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best of 2015
Barbara Karant
Chicago

In her "820 Ebony/Jet" series, Architectural photographer Barbara Karant set out to capture the Johnson Publishing Company's historic building in Chicago. The building was occupied by the African American publishing brand from 1972 — 2012, and is scheduled to become a new library for Columbia College Chicago. In the series, Karant captures not only the unique design elements of the building, but also the remnants of human inhabitance. In doing so, she rescues the spirit of the place before it vanishes.

© NAME

© Barbara Karant


On architecture, Karant says: “The resulting image is the only form through which most viewers will have the opportunity to experience [a location].”

ASMP: You are a commercial architecture and interiors photographer, but you shoot personal work, too. What type of concepts do you like to explore in your personal work?

Barbara Karant: My oeuvre is interiors. I have documented everything from locations to miniature rooms to staged full-scale environments. I am not a photographer who randomly takes pictures. My personal work is always project-driven, and I generally find the way to utilize interiors and occasionally architecture to facilitate my creative endeavors. My personal work informs my commercial work and vice versa.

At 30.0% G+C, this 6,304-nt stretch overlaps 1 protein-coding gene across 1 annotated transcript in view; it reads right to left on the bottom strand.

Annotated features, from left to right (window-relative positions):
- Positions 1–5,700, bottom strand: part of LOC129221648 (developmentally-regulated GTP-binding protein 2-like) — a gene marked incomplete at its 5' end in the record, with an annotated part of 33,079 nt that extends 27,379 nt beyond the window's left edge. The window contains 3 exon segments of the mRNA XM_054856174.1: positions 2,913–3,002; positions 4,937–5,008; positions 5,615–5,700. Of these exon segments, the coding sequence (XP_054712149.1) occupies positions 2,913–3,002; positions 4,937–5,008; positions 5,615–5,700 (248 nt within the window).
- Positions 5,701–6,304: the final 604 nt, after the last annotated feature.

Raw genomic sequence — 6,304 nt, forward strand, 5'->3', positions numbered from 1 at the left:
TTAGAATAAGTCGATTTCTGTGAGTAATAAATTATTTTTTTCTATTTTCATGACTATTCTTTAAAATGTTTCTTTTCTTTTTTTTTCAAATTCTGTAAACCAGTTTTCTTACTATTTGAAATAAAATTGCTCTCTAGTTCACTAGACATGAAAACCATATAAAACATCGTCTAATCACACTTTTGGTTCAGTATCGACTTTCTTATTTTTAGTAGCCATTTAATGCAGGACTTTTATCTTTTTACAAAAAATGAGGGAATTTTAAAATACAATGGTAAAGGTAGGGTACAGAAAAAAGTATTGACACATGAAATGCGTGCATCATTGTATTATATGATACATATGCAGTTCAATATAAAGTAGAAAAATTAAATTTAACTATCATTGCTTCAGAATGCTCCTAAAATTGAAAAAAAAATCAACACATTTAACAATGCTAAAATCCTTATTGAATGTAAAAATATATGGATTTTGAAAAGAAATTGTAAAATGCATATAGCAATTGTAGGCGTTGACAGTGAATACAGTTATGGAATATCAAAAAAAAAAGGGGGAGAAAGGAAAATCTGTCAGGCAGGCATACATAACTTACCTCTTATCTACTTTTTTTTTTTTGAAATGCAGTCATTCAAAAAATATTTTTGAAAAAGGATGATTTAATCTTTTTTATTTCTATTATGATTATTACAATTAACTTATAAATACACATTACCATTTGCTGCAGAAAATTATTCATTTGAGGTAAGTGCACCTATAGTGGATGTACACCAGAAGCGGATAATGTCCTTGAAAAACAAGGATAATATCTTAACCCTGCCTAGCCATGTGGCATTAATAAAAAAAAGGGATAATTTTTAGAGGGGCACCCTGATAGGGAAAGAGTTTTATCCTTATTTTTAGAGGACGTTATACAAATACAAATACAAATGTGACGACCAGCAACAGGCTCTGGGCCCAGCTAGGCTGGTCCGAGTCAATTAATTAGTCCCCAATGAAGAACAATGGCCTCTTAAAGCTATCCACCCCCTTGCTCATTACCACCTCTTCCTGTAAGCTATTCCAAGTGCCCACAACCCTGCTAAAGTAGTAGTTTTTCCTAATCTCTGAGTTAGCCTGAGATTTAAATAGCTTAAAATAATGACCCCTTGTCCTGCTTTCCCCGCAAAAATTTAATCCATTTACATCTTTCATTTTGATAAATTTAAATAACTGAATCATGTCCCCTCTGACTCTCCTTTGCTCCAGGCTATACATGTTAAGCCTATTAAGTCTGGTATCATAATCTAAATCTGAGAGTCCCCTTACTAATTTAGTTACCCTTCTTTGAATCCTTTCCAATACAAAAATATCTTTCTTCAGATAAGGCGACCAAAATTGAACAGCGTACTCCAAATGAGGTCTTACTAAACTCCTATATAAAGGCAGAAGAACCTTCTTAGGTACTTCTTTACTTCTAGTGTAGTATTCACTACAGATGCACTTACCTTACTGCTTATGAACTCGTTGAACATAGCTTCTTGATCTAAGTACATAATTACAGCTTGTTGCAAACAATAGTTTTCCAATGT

There has been the one exception, which is my dog imagery, a long-term project. It was begun initially to assist Greyhounds Only, a 501c3 greyhound adoption group, and subsequently to promote the adoption effort globally. Though these images are of animate creatures, I still address my subjects in a manner consistent with my vision.

ASMP: Why did you choose to photograph the Johnson Publishing Company in Chicago? What is the history behind the building and how is it transforming?

BK: I have been intrigued with the JPC environment for a long time. It is a time capsule of our past with many important backstories.

My "820 Ebony/Jet" project documents the core essence of the Johnson Publishing Company's historic building in its semi-skeletal state before the final remnants of John Moutoussamy's architectural design, Arthur Elrod's interiors and the last vestiges of the original JPC communal workspace vanish.

The textures, colors, residual structures and remnants from the Johnson workplace all combine to create a unique, altered environment supplying the inspiration for the imagery. Outside of the influence of human intervention, time has been mark-making within The Johnson Building for over 40 years. The absence of furniture and personal artifacts does not negate the reminder of its previous intensely vital occupancy, transcending both time and memory and providing a collective narrative of the past.

ASMP: How did you light the interiors?

BK: I used a combination of available light and tungsten hot lights. I wanted to keep the process as streamlined as possible by setting a limit on the number of lights I had available. This forced me to look at things differently than I do when photographing for clients.